Mono Weekly News, December 16th, 2002
Dec 22, 2002, 11:00 (0 Talkback[s])
Re-Imagining Linux Platforms to Meet the Needs of Cloud Service Providers
[ Thanks to Jaime Anguiano
Olarra for this link. ]
Welcome to the second MWN letter. As the year is ending, it's
time to look back and see what the Mono people had been doing. We
also start a new section, "Meet the team".
Table of contents
- 1. Headlines.
- 1.1 Mono Commercial uses.
- 1.2 Mono's ASP.NET does 1% of the market in one
- 1.3 More changes to MonoBasic.
- 1.4 Transactions available in System.Data with
- 1.5 Multiple threads support in the
- 1.6 Reflection.Emit can be used in Run
- 1.7 More work in the NUnit 2 integration.
- 1.8 Lots of improvements in ASP.NET.
- 1.9 Mono Annual Report.
- 1.10 Platano's out and GNOME# for Debian
- 1.11 Miguel and Mono in Business2.com.
- 1.12 Miguel for the Renegade Awards.
- 2. Meet the team. This week Sebastien
- 3. CVS Activity.
- 4. Mailing List Activity.
1.1 Mono Commercial uses.
announced their work on porting their Instant Messaging Server
platform to run on Mono. Winfessor also announced the availability
of their Jabber SDK to run on Mono.eAlso two weeks ago we mentioned
announcement of their product, also using Mono.
1.2 Mono's ASP.NET does 1% of the market in one week!
Netcraft has published
this survey where you
can read the following statement: "around 1% of internet sites
using ASP.Net are Linux based, but it is early days both for the
Mono project and for .Net itself, and both will be hoping to grow
very significantly from current levels." If you want to read more
on this, follow this link.
1.3 More changes to MonoBasic.
Marco has been working a lot in the MonoBasic implementation and
now the Try/Catch/Finally statements work, statically declared
events work, For/Next/Step also work and properties work too!
1.4 Transactions available in System.Data with Xml.
Ville has done some coding on XmlDataDocument. XmlDataDocument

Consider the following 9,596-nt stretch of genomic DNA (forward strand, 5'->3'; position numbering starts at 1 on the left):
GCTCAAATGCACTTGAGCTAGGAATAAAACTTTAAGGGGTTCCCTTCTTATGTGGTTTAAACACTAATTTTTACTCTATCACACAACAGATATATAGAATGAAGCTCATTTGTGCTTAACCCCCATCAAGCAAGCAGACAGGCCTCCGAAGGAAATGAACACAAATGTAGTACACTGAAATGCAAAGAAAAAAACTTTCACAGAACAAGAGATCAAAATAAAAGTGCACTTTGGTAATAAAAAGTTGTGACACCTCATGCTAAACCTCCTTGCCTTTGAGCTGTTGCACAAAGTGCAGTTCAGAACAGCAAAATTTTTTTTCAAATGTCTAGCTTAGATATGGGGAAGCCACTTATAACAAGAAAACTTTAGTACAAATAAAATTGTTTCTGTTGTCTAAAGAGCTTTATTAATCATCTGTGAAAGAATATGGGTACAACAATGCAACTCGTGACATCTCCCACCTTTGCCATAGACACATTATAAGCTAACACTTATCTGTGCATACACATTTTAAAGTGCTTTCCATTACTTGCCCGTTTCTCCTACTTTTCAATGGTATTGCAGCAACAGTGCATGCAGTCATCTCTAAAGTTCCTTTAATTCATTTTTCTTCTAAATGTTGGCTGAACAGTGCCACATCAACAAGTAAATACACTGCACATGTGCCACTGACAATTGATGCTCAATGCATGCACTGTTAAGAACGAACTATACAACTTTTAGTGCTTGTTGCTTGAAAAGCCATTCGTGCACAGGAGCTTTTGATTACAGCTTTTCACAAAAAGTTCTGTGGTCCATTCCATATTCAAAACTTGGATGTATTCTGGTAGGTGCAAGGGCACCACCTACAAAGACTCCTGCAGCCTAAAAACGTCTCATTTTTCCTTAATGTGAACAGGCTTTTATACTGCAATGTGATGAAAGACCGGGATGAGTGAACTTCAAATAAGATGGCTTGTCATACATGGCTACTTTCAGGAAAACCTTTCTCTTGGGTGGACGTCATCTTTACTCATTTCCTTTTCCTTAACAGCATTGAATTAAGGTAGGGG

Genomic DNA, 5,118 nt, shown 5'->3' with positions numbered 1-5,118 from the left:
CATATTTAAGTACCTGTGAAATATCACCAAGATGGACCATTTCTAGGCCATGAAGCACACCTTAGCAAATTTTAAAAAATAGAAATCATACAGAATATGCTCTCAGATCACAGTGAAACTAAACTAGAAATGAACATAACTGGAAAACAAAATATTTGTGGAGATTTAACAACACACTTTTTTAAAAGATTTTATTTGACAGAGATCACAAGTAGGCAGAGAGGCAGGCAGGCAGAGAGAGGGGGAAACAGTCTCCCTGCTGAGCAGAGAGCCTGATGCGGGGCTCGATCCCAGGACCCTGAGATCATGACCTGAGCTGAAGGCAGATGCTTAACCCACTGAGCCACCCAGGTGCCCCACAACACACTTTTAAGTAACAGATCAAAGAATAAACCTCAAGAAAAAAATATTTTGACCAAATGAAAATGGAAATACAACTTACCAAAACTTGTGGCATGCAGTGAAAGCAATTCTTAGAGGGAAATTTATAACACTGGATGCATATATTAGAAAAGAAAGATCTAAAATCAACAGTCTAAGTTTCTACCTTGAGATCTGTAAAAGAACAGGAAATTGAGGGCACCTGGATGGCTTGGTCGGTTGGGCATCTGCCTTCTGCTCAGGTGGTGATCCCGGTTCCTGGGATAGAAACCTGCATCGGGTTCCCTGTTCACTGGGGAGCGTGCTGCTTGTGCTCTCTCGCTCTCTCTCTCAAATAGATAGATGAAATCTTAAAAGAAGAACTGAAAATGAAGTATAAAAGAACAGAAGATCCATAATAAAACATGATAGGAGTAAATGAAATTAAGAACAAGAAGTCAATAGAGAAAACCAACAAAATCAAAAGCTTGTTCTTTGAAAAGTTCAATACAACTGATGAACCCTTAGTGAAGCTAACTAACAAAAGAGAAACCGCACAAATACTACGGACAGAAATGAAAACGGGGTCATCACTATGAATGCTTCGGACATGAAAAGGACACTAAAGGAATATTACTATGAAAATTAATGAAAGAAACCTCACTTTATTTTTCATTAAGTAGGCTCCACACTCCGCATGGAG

is the class which "communicates" with DataSet, so these
"transactions" means updating, deleting, and adding DataRows and
Datacolumns to DataSet.
1.5 Multiple threads support in the debugger.
The debugger is now getting multi-thread debugging support.
Details: a global thread lock mechanism has been added, a new
command line interface is there for everybody to use. Getting
registers is working again. The ScriptingContext now supports a
synchronous (for the command-line interpreter) and an asynchronous
(for the gui) interface. BackTraceView is working. The handling of
synchronous commands was improved.
1.6 Reflection.Emit can be used in Run mode.
Zoltan Varga has contributed the support for running code
generated by Reflection.Emit. This means Reflection.Emit now
support 'Run' mode and not only 'Save' mode as before. This allows
us to generate code on the fly and hand it over to the JIT. Now we
will be able to JIT compiler our regular expression patterns like
MS implementation does.
1.7 More work in NUnit 2 integration.
A lot of test suites were added, as the ones for Publisher and
PublisherMembershipCondition, for DataSet, Xml-tests, for
StrongName, and StrongNamePublicKeyBlob.
1.8 Lots of improvements in ASP.NET.
Gonzalo has revised the C# generator that is much efficient than
before, the user controls' automatic events are activated now
properly. His work has made possible to load .ascx controls per
program, to get datalist fixed and now all the test are working,
the @Page, @Application and @Control are now available and he has
started the authentification support using Forms. He has also fixed
a coupple of validators and got the kernel32.dll not found warning
1.9 Mono Annual Report.
No doubt, this has been the year where Mono has proved to be a
serious project that is accomplishing the heraldic task of building
an opensource implementation of .NET that will be available for
everybody. After twelve months of development it's time to look
back and see the what we have been doing. Here you
can find a little resume with some OpenCalc charts.
1.10 Platano's out and GNOME# for Debian too!
Alp Toker has released Platano, the very first Mono
based media player. He has also packaged GNOME# capable packages,
the deb urls are these:
- deb http://www.debianplanet.org/mono unstable main
- deb-src http://www.debianplanet.org/mono unstable main
1.11 Miguel and Mono in Business2.com.
Business2.com has published a very nice article about Miguel and
Mono, you can read it here.
If you get the magazine in print you can see a penguin and Miguel
wearing a suit!
1.12 Miguel for the Renegade Awards.
Miguel is one of the five people on the list of people on Wired
Magazine's "Wired Rave Awards", for the 'Renegade of Year' award.
So now you can vote for him here if you live inside the USA. If